'Think Brown' in terms of blended cultures, Richard Rodriguez tells House of Bishops

Author emphasizes importance of being a 'learning church' willing to listen to others
September 26, 2004

San Francisco author and essayist Richard Rodriguez challenged a gathering of 132 bishops to think "brown," as they meet here through September 27 to discuss reconciliation and communion.

The story of Christianity is the story of brown, the story of melded cultures and blended traditions, he said. An amazing array of racial and generational complexities challenge the world and the church today, Rodriguez told the bishops, who are discussing ways to deepen collegiality and hospitality.

"There is nothing browner in the history of time than the mystery of the Incarnation, of God, intruding into history, God entering history, in Jesus Christ, true God, true man, that's very brown, I think," Rodriguez said.

"Brown is everywhere in the Christian tradition, Christ was the great experimenter who dared to come to love us in ways that frighten us. Love turns out to be the stumbling block in the church right now.

"It's a scandal, that the church is having difficulty loving," he said.

Definition, Description

Rodriguez, a frequent PBS essayist on the Lehrer News Hour and a Pacific News Service editor, said the history of our nation and our lives are filled with brown, yet we struggle with its definition and description.

His book, "Brown: The Last Discovery of America," grew out of his agent's suggestion that he write about Hispanics as the fastest growing ethnic group in the country. After traveling to Chile and Ecuador and to Latin America many times, he concluded: "there are no Hispanics in Latin America. I had to go to Dallas, Texas, to meet one."

He said former President Richard Nixon invented the racial category in 1972, along with another category, Asian/Pacific Islander, for use on government forms. 'Hispanic' appears between white and black on those forms.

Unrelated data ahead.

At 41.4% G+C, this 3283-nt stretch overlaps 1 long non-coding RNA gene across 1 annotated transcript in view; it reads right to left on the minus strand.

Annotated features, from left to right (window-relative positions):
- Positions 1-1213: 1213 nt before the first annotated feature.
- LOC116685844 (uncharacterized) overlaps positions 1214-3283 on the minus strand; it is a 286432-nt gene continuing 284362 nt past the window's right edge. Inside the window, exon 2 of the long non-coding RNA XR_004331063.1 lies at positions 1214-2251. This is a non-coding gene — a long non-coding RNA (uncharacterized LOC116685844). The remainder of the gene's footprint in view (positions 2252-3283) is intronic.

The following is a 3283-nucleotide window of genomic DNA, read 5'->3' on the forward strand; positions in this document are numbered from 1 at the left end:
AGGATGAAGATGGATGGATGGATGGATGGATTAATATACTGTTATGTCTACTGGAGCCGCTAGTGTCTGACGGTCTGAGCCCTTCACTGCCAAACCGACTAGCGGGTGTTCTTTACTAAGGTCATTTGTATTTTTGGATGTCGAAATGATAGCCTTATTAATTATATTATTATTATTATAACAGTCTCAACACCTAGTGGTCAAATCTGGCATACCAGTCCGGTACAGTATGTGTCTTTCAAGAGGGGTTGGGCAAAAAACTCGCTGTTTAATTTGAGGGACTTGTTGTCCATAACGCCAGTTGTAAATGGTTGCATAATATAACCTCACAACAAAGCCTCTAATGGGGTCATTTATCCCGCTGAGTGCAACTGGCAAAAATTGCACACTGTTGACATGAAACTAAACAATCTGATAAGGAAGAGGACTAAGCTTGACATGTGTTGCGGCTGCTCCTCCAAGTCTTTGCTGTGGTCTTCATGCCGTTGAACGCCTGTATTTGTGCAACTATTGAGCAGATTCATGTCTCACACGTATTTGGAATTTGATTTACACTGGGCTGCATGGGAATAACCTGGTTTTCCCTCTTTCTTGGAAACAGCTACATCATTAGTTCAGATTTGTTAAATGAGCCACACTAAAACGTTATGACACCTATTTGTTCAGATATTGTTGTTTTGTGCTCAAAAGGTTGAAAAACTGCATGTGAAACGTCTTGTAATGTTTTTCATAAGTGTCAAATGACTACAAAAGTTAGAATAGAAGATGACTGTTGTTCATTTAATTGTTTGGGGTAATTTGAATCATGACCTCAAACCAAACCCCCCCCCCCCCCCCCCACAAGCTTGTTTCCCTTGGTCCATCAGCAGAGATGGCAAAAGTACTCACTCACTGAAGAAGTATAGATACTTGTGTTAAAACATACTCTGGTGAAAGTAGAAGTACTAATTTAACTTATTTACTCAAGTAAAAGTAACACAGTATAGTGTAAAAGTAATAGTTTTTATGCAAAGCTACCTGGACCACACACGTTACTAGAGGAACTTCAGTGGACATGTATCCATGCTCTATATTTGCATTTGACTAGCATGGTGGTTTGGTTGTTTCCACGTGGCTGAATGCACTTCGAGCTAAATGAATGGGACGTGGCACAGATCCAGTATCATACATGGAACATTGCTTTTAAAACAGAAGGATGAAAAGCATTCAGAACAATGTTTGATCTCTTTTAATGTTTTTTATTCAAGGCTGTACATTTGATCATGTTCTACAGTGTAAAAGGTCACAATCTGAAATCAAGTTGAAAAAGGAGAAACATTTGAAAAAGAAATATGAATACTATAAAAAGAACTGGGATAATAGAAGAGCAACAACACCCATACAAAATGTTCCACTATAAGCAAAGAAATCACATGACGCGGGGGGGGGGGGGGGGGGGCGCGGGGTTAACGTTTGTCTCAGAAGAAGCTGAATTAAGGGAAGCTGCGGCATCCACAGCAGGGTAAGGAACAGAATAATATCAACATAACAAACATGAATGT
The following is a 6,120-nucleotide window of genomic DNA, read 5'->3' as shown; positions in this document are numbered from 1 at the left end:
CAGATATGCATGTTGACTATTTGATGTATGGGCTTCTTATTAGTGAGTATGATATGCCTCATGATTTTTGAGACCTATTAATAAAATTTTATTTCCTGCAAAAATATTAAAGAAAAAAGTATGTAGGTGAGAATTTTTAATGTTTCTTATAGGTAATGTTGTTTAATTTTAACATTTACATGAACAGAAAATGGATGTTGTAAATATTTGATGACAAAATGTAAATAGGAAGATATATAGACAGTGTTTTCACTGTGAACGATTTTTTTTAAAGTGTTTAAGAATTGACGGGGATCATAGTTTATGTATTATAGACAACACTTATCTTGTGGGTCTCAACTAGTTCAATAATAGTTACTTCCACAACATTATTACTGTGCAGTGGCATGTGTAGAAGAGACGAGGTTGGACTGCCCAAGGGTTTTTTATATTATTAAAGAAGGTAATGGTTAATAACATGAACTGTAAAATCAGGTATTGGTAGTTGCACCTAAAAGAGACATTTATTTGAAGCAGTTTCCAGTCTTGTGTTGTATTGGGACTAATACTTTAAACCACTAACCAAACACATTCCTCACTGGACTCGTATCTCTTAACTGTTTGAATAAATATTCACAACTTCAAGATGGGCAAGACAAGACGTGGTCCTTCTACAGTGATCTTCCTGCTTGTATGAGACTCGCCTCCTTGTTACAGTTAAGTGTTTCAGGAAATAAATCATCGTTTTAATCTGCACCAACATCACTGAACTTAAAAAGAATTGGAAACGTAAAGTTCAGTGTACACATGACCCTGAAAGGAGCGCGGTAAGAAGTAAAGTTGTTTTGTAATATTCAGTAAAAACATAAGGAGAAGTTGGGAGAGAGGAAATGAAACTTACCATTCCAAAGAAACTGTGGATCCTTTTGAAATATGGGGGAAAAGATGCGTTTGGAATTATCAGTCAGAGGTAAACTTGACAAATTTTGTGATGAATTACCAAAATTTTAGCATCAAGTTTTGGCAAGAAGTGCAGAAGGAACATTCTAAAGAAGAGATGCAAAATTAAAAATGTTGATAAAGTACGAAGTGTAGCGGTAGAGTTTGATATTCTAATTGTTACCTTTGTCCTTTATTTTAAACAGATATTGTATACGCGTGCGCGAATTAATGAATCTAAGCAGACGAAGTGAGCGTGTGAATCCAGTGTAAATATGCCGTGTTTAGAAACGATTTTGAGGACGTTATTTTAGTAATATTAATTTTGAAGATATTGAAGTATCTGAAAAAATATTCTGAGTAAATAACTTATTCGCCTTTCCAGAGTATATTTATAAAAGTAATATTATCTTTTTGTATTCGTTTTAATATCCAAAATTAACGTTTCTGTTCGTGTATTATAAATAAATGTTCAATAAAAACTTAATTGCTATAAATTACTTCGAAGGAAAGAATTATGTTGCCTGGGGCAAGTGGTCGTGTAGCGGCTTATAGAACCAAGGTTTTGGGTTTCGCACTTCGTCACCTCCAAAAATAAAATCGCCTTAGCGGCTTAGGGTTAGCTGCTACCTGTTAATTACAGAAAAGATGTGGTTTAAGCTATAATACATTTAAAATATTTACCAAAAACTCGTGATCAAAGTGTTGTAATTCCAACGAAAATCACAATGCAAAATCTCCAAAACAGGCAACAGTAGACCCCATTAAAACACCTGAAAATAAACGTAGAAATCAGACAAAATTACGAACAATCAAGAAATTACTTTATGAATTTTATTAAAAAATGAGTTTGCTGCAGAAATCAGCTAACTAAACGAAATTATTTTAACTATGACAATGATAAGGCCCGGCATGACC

"We appear as people in the middle which, logically, would make us grey," Rodriguez said. "We can't compare to black and white. Hispanics don't constitute a race. There is every racial group in Latin America: white, black, indigenous, Asian, Lebanese, Thais, and a vast population of mixed-race people who are not properly described."

And America's "one drop" theory for racial designation -- the notion that if you have one drop of African blood, you are considered black -- doesn't work, he added. Rather than being black, Rodriguez says, one drop makes you brown.

"Brown is a color we're afraid of; we can't deal with brown. There are more than 300 words in Brazilian Portuguese for brown. In America, we are between white and black.

"It's too much of a complication, too embarrassing. We give Pulitzer prizes to people at Yale and Harvard who wear bowties and write dreadful histories and leave out Thomas Jefferson's relationship with his slave Sally Hemmings. We don't ask who are the brown children playing outside Monticello? Who are the brown children?"

He cites other examples, like U.S. Secretary of State Colin Powell who says he is "Caribbean African, Scots Irish and Native American, but every newspaper in the country identifies him as the first black secretary of state."

Or, a friend who identifies himself as black but admittedly has Native American ancestry.

"'Then you're not black, you're brown,' I told him,'" Rodriguez said. "He replied, 'I'm black as long as that's what a policeman sees when he pulls me over.' Touche, I said'."

The history of our nation and of the world is filled with stories about brown.

"In 2004, we open the newspaper to see the daughter of Sen. Strom Thurmond. It seems that this Dixie-crat was publicly saying there should be no mixing of the races but privately he was involved with brown. He was even tender toward his daughter and she, toward him. And she says to us, who barely believe it, I am brown."

He recalled an immigration official "who looked at my parents' two brown faces and wrote down white on a form for them," Rodriguez said.

"All things brown in time. I can't give you my blood, I can give you my culture. I can cook my culture and you can eat it. I can wear my culture, drink my culture, sing my culture late into the night. Yet there we are, between white and black."